KTM RC 390, RC 200 Track Review
The gorgeous RC siblings are here to start a new trend in India and that’s track days
Yes, yes, we are as excited as you are when we were called to test ride the RC siblings on the track. The best part is that riding them back to back tells you exactly what are the major differences between them despite they being similar in endless ways. Obviously it is our job to tell you the details about what has been happening under the skin and how different these motorcycles are from the Duke siblings. The track test was none other than the iconic one of Bajaj’s Chakan plant in Pune which is no technical circuit but has the best balance of everything. Almost two kms of straight, one fast sweeper or let’s call it the climbing banking, a downhill and tight corners make up for where Bajaj Auto does its own testing. So let’s start talking about the track torture we gave the RC siblings because we have had our first impressions on the road and on the track, in a controlled environment and without looking for anything we nail the throttle, try to scrape the pegs and getting our knee down was the agenda. Was it as fun as expected. Peel some oranges, drink some lemonade because it is getting really hot here!
So let’s first get done and dusted with the similarities of the RC siblings. Both these bikes look identical except for the colour schemes in which the RC 200 is being praised a lot for its black and orange paint work while the RC 390 in white has a charm of its own and is filled with a lot of cool and techno graphics and also has the Duke 390 inspired power-coated orange trellis frame and wheels which are already offered on the RC 200 which the Duke 200 does not have. The RC series is the same on equipment. What the RC 390 has, the RC 200 also has like the Duke siblings but the only major difference now is ABS and Metzeler tyres which are not offered on the smaller RC. The RC also gets dual projectors, DRL lights (which are not on by default) and a rear seat which is a seat and a cowl at the same time.
When it comes to ergonomics they are the same too. Rear set footpegs which are positioned lower for better leg room but the seats remain really small and hard for the rider which may not accommodate everyone of every size. On the track all of this works as good as vanilla with chocolate syrup and additional strawberries for total fun and dedication. Dedicated riding position helps you fling from right to left very effectively and without maximum concentration on positioning itself. The clip-ons are on the higher side and coupled with lower set footpegs, these are very forgiving bikes to ride on the track for newbies and still give you the thrills of a proper sport bike thanks to well calibrated ergonomics and bomb of an engine under your command.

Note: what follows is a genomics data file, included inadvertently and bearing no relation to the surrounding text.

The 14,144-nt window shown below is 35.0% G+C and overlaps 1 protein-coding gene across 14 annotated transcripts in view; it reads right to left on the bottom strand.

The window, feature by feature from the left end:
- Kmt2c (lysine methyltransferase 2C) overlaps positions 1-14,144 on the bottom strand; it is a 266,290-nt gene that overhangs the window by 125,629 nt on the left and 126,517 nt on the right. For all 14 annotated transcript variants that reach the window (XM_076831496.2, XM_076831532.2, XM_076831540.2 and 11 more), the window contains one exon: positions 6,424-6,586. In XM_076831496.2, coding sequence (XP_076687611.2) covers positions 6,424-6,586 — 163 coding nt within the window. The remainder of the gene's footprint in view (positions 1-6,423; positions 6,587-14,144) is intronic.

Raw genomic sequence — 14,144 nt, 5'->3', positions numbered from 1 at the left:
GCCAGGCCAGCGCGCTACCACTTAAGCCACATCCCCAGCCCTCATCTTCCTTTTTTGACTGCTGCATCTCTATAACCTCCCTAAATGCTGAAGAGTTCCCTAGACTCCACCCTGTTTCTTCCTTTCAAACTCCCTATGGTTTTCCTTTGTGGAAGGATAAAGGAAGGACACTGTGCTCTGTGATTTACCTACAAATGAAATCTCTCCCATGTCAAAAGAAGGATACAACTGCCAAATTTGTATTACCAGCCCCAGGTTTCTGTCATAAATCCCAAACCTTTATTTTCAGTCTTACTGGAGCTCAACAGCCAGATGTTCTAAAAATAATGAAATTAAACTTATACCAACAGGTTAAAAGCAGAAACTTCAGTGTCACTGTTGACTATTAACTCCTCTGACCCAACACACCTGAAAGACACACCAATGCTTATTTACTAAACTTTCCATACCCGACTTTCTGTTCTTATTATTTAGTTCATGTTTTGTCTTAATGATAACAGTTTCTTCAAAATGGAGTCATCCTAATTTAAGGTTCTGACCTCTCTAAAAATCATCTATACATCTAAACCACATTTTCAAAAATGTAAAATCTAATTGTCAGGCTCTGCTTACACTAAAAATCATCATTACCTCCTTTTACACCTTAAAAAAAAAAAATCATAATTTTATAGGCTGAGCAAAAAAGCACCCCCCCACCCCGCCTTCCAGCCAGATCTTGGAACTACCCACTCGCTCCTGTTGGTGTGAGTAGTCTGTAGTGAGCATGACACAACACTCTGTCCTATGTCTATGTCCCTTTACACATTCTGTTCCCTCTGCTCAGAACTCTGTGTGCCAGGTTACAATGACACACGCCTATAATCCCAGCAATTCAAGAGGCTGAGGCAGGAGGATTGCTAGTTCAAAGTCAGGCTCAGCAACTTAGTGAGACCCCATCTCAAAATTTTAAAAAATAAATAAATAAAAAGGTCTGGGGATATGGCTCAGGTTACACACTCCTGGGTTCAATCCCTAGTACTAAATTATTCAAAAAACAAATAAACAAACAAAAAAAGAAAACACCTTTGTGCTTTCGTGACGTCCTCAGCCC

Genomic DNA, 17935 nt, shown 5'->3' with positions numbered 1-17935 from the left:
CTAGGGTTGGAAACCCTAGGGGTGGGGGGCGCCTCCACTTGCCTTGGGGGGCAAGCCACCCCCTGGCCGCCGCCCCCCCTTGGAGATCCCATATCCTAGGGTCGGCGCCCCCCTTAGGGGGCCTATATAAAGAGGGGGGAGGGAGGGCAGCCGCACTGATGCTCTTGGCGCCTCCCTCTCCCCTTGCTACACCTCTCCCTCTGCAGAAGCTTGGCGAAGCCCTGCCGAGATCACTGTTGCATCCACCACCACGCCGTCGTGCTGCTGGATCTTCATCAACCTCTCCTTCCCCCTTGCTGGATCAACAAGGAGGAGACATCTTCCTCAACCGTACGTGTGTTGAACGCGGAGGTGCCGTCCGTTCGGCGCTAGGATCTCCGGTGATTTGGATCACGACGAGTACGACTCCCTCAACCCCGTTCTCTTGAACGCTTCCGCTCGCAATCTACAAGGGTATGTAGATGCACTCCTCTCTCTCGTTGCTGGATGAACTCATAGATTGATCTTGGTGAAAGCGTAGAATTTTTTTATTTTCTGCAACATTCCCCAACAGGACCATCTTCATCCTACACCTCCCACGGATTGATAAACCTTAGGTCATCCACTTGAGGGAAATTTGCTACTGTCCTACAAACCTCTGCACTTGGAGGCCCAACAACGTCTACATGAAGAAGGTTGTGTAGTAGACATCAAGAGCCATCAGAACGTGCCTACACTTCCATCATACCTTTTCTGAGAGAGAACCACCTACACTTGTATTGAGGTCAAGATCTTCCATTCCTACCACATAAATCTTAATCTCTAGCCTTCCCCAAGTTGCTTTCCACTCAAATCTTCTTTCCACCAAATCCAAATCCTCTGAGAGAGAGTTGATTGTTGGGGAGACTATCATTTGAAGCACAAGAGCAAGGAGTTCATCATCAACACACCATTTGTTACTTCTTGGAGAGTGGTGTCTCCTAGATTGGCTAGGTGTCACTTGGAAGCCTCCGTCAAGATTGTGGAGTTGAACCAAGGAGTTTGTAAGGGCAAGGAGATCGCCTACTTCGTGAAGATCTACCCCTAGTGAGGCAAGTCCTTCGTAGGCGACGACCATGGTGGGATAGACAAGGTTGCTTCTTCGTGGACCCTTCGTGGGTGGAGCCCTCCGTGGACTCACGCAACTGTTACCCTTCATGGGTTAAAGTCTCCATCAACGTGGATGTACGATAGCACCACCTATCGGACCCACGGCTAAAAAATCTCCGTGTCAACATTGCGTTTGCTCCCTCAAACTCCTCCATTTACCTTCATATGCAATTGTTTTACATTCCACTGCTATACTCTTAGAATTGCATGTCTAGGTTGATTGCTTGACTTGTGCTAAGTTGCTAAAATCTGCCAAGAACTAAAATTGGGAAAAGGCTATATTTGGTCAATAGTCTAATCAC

We are riding the Duke 390 on a daily basis and our first impression on the road for the RC was surprisingly very different from our Dukes. On the track too, it’s no different either. It is a very different machine and there are some flaws with the Duke which is high speed stability and the extremely light front end which has been taken care of on the RC. Lower, stiffer and better damping at the front of the RC series means there is no wobbling at high speeds, the feedback was already really good but on the RC it is totally surreal. Turn-in and the forks talk to you so much that they are like your girlfriend, who you love when she talks all day long. Needless to say, the turn-in is super duper sharp and precise thanks to 1.5 degree less rake over the Duke (25 to 23.5 on the RC) and the moment you turn-in, you have a huge smile on your face because the way the RC peels into corners is just pin-point precise and feels as accurate as your calculator which crunches 10 digit queries in a matter of seconds.
Riding a 400cc bike fast and hard on the track without being endangered are the amazing qualities you are paying for